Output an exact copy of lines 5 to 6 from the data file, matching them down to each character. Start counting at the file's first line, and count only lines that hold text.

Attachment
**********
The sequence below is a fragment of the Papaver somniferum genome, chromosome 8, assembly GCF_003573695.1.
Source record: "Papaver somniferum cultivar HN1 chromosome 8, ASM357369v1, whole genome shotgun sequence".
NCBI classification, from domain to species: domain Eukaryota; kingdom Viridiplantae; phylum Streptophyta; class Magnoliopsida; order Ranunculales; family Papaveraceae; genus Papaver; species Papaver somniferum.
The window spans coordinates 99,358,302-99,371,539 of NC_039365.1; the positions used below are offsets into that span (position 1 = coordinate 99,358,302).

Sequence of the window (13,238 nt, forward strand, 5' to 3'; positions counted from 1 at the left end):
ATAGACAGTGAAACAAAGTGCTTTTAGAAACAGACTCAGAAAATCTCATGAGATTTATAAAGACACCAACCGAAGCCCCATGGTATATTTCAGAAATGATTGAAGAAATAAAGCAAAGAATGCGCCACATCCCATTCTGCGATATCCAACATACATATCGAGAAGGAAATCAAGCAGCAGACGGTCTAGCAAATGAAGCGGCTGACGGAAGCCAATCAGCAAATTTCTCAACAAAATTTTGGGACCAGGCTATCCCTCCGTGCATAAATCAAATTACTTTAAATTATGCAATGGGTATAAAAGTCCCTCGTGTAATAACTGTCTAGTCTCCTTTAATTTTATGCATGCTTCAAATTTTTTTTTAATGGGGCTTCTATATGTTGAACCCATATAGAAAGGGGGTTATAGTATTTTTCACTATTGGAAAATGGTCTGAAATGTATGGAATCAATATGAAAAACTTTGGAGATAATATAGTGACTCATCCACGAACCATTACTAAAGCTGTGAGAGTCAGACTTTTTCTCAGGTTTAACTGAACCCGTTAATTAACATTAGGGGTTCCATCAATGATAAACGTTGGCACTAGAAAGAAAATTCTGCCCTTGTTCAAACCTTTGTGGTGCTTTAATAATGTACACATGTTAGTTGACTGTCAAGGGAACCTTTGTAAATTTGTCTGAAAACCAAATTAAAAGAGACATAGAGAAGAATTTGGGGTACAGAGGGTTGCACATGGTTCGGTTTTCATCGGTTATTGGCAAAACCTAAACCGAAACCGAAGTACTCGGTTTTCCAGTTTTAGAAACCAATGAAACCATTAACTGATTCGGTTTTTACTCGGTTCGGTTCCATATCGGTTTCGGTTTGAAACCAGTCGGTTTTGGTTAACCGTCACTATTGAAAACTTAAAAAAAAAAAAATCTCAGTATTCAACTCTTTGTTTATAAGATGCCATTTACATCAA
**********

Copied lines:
Sequence of the window (13,238 nt, forward strand, 5' to 3'; positions counted from 1 at the left end):
ATAGACAGTGAAACAAAGTGCTTTTAGAAACAGACTCAGAAAATCTCATGAGATTTATAAAGACACCAACCGAAGCCCCATGGTATATTTCAGAAATGATTGAAGAAATAAAGCAAAGAATGCGCCACATCCCATTCTGCGATATCCAACATACATATCGAGAAGGAAATCAAGCAGCAGACGGTCTAGCAAATGAAGCGGCTGACGGAAGCCAATCAGCAAATTTCTCAACAAAATTTTGGGACCAGGCTATCCCTCCGTGCATAAATCAAATTACTTTAAATTATGCAATGGGTATAAAAGTCCCTCGTGTAATAACTGTCTAGTCTCCTTTAATTTTATGCATGCTTCAAATTTTTTTTTAATGGGGCTTCTATATGTTGAACCCATATAGAAAGGGGGTTATAGTATTTTTCACTATTGGAAAATGGTCTGAAATGTATGGAATCAATATGAAAAACTTTGGAGATAATATAGTGACTCATCCACGAACCATTACTAAAGCTGTGAGAGTCAGACTTTTTCTCAGGTTTAACTGAACCCGTTAATTAACATTAGGGGTTCCATCAATGATAAACGTTGGCACTAGAAAGAAAATTCTGCCCTTGTTCAAACCTTTGTGGTGCTTTAATAATGTACACATGTTAGTTGACTGTCAAGGGAACCTTTGTAAATTTGTCTGAAAACCAAATTAAAAGAGACATAGAGAAGAATTTGGGGTACAGAGGGTTGCACATGGTTCGGTTTTCATCGGTTATTGGCAAAACCTAAACCGAAACCGAAGTACTCGGTTTTCCAGTTTTAGAAACCAATGAAACCATTAACTGATTCGGTTTTTACTCGGTTCGGTTCCATATCGGTTTCGGTTTGAAACCAGTCGGTTTTGGTTAACCGTCACTATTGAAAACTTAAAAAAAAAAAAATCTCAGTATTCAACTCTTTGTTTATAAGATGCCATTTACATCAA